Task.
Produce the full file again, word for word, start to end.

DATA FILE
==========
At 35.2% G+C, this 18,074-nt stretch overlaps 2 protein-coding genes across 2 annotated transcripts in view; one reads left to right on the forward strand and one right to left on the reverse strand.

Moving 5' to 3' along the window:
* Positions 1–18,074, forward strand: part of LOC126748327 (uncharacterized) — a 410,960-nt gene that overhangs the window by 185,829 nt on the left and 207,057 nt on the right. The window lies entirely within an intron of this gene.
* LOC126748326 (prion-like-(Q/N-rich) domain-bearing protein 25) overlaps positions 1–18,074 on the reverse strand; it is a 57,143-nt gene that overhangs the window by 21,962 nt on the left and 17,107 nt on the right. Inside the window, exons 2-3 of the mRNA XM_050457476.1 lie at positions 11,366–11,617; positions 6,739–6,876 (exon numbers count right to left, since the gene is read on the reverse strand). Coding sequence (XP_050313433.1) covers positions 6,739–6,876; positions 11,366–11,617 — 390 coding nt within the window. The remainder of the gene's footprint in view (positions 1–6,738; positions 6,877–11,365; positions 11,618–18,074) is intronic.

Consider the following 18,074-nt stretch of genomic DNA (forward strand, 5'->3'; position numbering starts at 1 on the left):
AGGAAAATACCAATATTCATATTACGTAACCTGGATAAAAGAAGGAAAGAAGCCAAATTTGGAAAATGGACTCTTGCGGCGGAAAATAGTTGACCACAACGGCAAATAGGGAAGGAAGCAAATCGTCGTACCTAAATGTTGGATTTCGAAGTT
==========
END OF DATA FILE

At 35.2% G+C, this 18,074-nt stretch overlaps 2 protein-coding genes across 2 annotated transcripts in view; one reads left to right on the forward strand and one right to left on the reverse strand.

Moving 5' to 3' along the window:
* Positions 1–18,074, forward strand: part of LOC126748327 (uncharacterized) — a 410,960-nt gene that overhangs the window by 185,829 nt on the left and 207,057 nt on the right. The window lies entirely within an intron of this gene.
* LOC126748326 (prion-like-(Q/N-rich) domain-bearing protein 25) overlaps positions 1–18,074 on the reverse strand; it is a 57,143-nt gene that overhangs the window by 21,962 nt on the left and 17,107 nt on the right. Inside the window, exons 2-3 of the mRNA XM_050457476.1 lie at positions 11,366–11,617; positions 6,739–6,876 (exon numbers count right to left, since the gene is read on the reverse strand). Coding sequence (XP_050313433.1) covers positions 6,739–6,876; positions 11,366–11,617 — 390 coding nt within the window. The remainder of the gene's footprint in view (positions 1–6,738; positions 6,877–11,365; positions 11,618–18,074) is intronic.

Consider the following 18,074-nt stretch of genomic DNA (forward strand, 5'->3'; position numbering starts at 1 on the left):
AGGAAAATACCAATATTCATATTACGTAACCTGGATAAAAGAAGGAAAGAAGCCAAATTTGGAAAATGGACTCTTGCGGCGGAAAATAGTTGACCACAACGGCAAATAGGGAAGGAAGCAAATCGTCGTACCTAAATGTTGGATTTCGAAGTT